Bellefonte Borough Council hears about need for funding, community needs from CBICC, library

Money talks.

Or at least the talk of the town was money at a Borough Council work session Monday.

Representatives from two county organizations made presentations to council during the work sessions to explain why they could use some financial support.

Council also heard from Lori Walker, the borough’s financial director, who said the town operated on about a $13 million budget this year.

Vern Squier, the president and CEO of the Chamber of Business and Industry of Centre County, said monetary investments from the borough and surrounding municipalities for 2015 is a minor piece of the discussions he’s having with several local governments.

“We have 38 units of government in the county, and if you just look at the more populous areas, Centre Region, which is more State College, there are a handful of townships there, and Bellefonte is in that mix,” Squier said. “We’re just saying that we need to work together, and sometimes that comes through money. Sometimes that comes through staff time. Sometimes that’s political lifting where we all need to get behind an issue together. They all mix together.”

Squier said the borough has not previously invested money into the chamber, but has provided data to it and collaborated with it.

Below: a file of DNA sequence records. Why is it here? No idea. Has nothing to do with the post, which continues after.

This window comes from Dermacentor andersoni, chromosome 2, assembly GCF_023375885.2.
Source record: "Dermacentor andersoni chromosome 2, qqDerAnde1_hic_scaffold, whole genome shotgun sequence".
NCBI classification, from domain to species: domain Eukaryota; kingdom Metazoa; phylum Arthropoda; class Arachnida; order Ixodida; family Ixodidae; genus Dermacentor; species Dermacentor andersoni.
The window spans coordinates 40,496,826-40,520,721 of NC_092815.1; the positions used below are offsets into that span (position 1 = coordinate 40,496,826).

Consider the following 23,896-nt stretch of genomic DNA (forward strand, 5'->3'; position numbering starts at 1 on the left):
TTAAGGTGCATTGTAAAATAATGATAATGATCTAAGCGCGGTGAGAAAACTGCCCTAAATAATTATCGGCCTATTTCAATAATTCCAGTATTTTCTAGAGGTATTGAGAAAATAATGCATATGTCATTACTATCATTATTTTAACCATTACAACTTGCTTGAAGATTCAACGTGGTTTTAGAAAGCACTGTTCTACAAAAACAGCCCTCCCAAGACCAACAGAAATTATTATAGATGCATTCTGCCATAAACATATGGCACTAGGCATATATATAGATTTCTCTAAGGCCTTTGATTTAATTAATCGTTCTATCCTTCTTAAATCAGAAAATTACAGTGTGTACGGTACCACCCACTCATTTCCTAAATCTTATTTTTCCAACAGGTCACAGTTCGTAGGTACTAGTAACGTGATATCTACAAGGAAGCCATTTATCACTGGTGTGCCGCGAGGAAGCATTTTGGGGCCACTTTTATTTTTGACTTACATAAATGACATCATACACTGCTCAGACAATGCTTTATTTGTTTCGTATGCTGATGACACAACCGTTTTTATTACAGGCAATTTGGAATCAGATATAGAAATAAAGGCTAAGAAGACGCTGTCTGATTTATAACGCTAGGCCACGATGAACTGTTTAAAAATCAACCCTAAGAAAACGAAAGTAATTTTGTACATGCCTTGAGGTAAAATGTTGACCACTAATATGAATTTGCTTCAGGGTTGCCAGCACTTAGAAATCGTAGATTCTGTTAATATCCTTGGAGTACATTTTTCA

Lisa Erickson, the Centre County Library director, presented a case for the council to at least “hold the line” on its monetary donations to the library.

The council donated $27,250 to the library in 2013, but lowered its contribution this year by 10 percent to $24,525.

Erickson said 67 percent of Bellefonte residents have an active library card, which means it would have been used at least once in the last two years. She also said 36 percent of the circulation in the library is from non-Bellefonte residents.

“You have helped us, and I believe we have helped you, too,” Erickson said. “We’ve received grants to bring fiber optic lines to Bellefonte, which has increased the borough’s bandwidth. We’ve generated revenue in the downtown area from people that might not have come here if not for the library. We always recommend people to the local businesses here.”

Frank Halderman, the council president, said budget decisions are never easy.

“It’s fairly tough,” Halderman said. “We’re landlocked. We don’t have new developments where we can put new taxes in, so it’s always a challenge to work on minimal income. It’s always hard, and it gets harder every year.”